• Payment milestones: Will you pay them weekly, bi-weekly, or once the project is completed? Do they require an advanced deposit?
  • Currency: Do they want to be paid in a currency other than their local currency?
  • Payment method: How do they want to receive their payments and what payment solution do you need to facilitate it?

Create a contract

Finally, create an independent contractor agreement compliant with their local laws. The contract should include the following, at a minimum:

  • Name and title
  • Payment terms (how and when they’ll be paid)
  • Employment relationship (contractor vs. consultant)
  • General information about the scope of work
  • Dispute resolution process
  • Ownership of work and protection clauses (as per their country’s laws)

See more of the best practices for paying foreign contractors.

5 of the best ways to pay international contractors

While you could send a paper check to pay your non-U.S. contractors, most prefer a faster method.

1.Online payment apps

Online payment apps are a great option for business owners looking to pay international contractors without linking personal bank accounts. Employers can send payment via an email address or the payee can send their employer a payment request via the app. 

Here’s a look at some of the most popular online payment apps you can use to pay foreign contractors:


PayPal has low transaction fees (2.9% + 0.30 in the US, 3.9% + exchange rate for international transfers), but it’s restricted in some countries. They allow international payments through credit card payments and money transfers to local banks. You can also use PayPal’s MassPay option to pay multiple contractors at once. 


Through Payoneer, you can send international payments per project or set up automatic monthly payments. You can pay your foreign contractors using ACH bank debit (secure international bank direct deposit), credit cards, or local bank transfers. Payments to other Payoneer users via your Payoneer Balance are free. You can also pay EU and UK VAT (Value Added Tax) from your account for free.


On Wise (formerly TransferWise), you can pay your contractors through direct debit, debit card, credit card, or bank transfer. Wise is currently available in 80 countries, and you can send payments in 10 currencies. A free Wise account lets you hold 50+ currencies and receive money. Receiving USD wire payments, holding more than 3,000 EUR, and sending money involve fees that vary by currency.


Revolut is currently available in 30 countries and 30+ currencies. International money transfers are free, though they charge a 0.5% fee for anything above $8,000 CAD each month. They also charge a flat mark-up fee for transfers completed on weekends and certain currencies. Users can request and send money quickly on the app, and employers can set up recurring contractor payments.

2. Digital wallets

Contractors use digital wallets to store money securely online and receive  or send payment transfers to their bank accounts instantly without high fees. 

PayPal is a digital wallet, as are Cash App, Google Pay, Samsung Pay, Apple Pay, and Venmo. Some digital wallets also allow users to securely store cryptocurrency and sensitive information (like their ID, driver’s license, and health insurance card) on the app. 


Getting paid in crypto is an increasingly popular practice, with companies like Tesla and Microsoft announcing plans to accept cryptocurrency as payment. By paying your contractors with cryptocurrency (like USD Coin, Bitcoin, Libra Coin, or Ethereum), you can avoid high exchange rates and bank fees.

Crypto is an easy-to-use method and allows employers to send funds anywhere in the world in just a few clicks, but the payee must have a crypto wallet to receive the funds. One challenge of paying with crypto is the volatile market, which experiences sharp price surges and plummets.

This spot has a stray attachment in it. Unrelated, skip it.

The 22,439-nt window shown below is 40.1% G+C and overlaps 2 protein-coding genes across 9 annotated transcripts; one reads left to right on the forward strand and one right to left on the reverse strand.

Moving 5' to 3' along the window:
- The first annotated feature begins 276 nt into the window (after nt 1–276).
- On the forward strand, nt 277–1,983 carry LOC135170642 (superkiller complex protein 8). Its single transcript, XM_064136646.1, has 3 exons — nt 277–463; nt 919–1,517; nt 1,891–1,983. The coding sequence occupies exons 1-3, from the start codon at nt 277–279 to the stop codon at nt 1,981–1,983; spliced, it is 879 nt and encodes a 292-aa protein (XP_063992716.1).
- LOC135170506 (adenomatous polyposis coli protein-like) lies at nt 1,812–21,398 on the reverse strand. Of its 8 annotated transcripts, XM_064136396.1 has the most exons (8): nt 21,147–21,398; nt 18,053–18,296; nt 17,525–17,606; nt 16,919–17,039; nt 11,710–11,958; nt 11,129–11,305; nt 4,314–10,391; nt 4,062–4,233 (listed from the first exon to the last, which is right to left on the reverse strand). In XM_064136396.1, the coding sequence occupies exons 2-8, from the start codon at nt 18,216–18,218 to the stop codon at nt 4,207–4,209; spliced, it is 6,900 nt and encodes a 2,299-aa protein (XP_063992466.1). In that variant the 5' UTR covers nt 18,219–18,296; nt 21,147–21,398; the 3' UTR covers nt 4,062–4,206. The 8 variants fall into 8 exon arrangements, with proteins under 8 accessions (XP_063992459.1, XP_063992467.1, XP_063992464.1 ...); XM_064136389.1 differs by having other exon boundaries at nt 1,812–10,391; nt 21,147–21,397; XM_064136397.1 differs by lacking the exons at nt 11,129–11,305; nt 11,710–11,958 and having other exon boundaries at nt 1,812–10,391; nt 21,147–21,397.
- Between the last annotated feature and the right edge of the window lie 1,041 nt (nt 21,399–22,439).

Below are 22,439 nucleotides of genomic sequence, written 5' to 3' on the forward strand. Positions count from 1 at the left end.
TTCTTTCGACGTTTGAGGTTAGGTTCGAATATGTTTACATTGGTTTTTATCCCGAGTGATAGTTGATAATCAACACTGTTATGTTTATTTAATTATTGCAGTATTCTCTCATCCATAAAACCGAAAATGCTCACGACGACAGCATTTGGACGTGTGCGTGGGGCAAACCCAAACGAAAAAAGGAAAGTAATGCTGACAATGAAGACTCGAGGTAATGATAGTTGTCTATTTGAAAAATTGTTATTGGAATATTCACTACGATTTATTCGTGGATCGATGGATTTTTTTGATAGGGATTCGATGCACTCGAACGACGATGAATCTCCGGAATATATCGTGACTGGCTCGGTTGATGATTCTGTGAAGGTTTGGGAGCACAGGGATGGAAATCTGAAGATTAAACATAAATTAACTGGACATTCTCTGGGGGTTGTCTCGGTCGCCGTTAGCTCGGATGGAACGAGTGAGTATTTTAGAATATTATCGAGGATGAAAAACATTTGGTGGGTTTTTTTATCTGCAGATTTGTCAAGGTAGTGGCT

4.International wire transfers (SWIFT)

SWIFT is a global money transfer system that connects financial institutions in over 200 countries. SWIFT is safe and reliable, but it also comes with high upfront and intermediary bank fees. Due to fluctuating exchange rates, payment amounts made through the SWIFT system can dip or rise depending on where you and your contractor are located.

5. International money orders

International money orders are similar to sending a physical check, except through online banking. The process can be slow, and fees and exchange rates can increase for the employer and impact the amount received for the payee.

Senders have to physically purchase a money order from a bank, post office, or money order outlet, like Western Union. Once the payee receives the money order, they have to physically deposit the money into their bank account. 

Learn more about how to pay foreign contractors

Meet Deel: An easier way to hire and pay foreign contractors

Deel makes working with foreign contractors easy by taking care of the most time-consuming and complex tasks for you:

  • Quick contractor payments: You can pay international contractors in seconds and make mass payments with over 200 supported currencies
  • Flexible pay options: Contractors can choose from 15 payment options, including crypto, and can get paid up to 30 days before their payday with Deel Advance
  • Local tax compliance: Our network of legal experts review local tax requirements to ensure compliance
  • Automated invoicing: You can automatically create digital invoices for your entire team and integrate Deel with your accounting software to seamlessly sync your data 

Learn more about how Deel helps startups and global companies hire and pay foreign contractors.

How to get started with Zeni and Deel

With Zeni and Deel on your side, you get expert support for all of your finance and payroll functions while you focus on growing your business and supporting your employees.

Zeni uses AI-powered services to manage your accounting, bookkeeping, and more, while Deel provides compliance, onboarding, invoicing, and payment solutions for your foreign contractors. 

As a Zeni client, you’re eligible for a discount on Deel services for both foreign contractors and EOR employees, so you can seamlessly grow your international team.

Book a demo with Deel (and Zeni) to see both platforms in action.